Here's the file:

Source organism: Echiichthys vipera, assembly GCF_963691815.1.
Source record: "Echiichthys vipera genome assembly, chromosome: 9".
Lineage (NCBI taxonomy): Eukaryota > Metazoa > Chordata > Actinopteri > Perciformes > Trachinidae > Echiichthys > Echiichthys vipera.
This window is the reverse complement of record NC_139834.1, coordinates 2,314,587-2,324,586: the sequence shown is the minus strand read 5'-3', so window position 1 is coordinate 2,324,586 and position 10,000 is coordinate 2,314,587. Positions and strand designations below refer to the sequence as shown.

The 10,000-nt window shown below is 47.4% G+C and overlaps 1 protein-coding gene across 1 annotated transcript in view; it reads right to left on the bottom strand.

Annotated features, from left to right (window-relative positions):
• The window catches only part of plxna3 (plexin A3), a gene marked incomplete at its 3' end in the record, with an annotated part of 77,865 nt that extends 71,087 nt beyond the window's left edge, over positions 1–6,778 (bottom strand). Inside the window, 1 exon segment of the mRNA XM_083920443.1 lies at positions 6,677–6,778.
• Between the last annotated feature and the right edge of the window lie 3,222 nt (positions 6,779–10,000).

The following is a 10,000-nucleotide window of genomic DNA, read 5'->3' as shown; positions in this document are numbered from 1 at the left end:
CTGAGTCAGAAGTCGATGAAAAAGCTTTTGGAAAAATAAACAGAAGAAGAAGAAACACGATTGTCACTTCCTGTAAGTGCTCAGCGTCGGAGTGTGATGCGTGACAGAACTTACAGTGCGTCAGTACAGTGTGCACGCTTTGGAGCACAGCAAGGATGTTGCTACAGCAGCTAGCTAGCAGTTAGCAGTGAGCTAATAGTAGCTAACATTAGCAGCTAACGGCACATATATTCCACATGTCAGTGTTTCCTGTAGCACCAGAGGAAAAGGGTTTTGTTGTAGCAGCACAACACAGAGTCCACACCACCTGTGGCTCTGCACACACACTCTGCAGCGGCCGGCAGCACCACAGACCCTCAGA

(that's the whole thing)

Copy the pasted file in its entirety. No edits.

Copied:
Source organism: Echiichthys vipera, assembly GCF_963691815.1.
Source record: "Echiichthys vipera genome assembly, chromosome: 9".
Lineage (NCBI taxonomy): Eukaryota > Metazoa > Chordata > Actinopteri > Perciformes > Trachinidae > Echiichthys > Echiichthys vipera.
This window is the reverse complement of record NC_139834.1, coordinates 2,314,587-2,324,586: the sequence shown is the minus strand read 5'-3', so window position 1 is coordinate 2,324,586 and position 10,000 is coordinate 2,314,587. Positions and strand designations below refer to the sequence as shown.

The 10,000-nt window shown below is 47.4% G+C and overlaps 1 protein-coding gene across 1 annotated transcript in view; it reads right to left on the bottom strand.

Annotated features, from left to right (window-relative positions):
• The window catches only part of plxna3 (plexin A3), a gene marked incomplete at its 3' end in the record, with an annotated part of 77,865 nt that extends 71,087 nt beyond the window's left edge, over positions 1–6,778 (bottom strand). Inside the window, 1 exon segment of the mRNA XM_083920443.1 lies at positions 6,677–6,778.
• Between the last annotated feature and the right edge of the window lie 3,222 nt (positions 6,779–10,000).

The following is a 10,000-nucleotide window of genomic DNA, read 5'->3' as shown; positions in this document are numbered from 1 at the left end:
CTGAGTCAGAAGTCGATGAAAAAGCTTTTGGAAAAATAAACAGAAGAAGAAGAAACACGATTGTCACTTCCTGTAAGTGCTCAGCGTCGGAGTGTGATGCGTGACAGAACTTACAGTGCGTCAGTACAGTGTGCACGCTTTGGAGCACAGCAAGGATGTTGCTACAGCAGCTAGCTAGCAGTTAGCAGTGAGCTAATAGTAGCTAACATTAGCAGCTAACGGCACATATATTCCACATGTCAGTGTTTCCTGTAGCACCAGAGGAAAAGGGTTTTGTTGTAGCAGCACAACACAGAGTCCACACCACCTGTGGCTCTGCACACACACTCTGCAGCGGCCGGCAGCACCACAGACCCTCAGA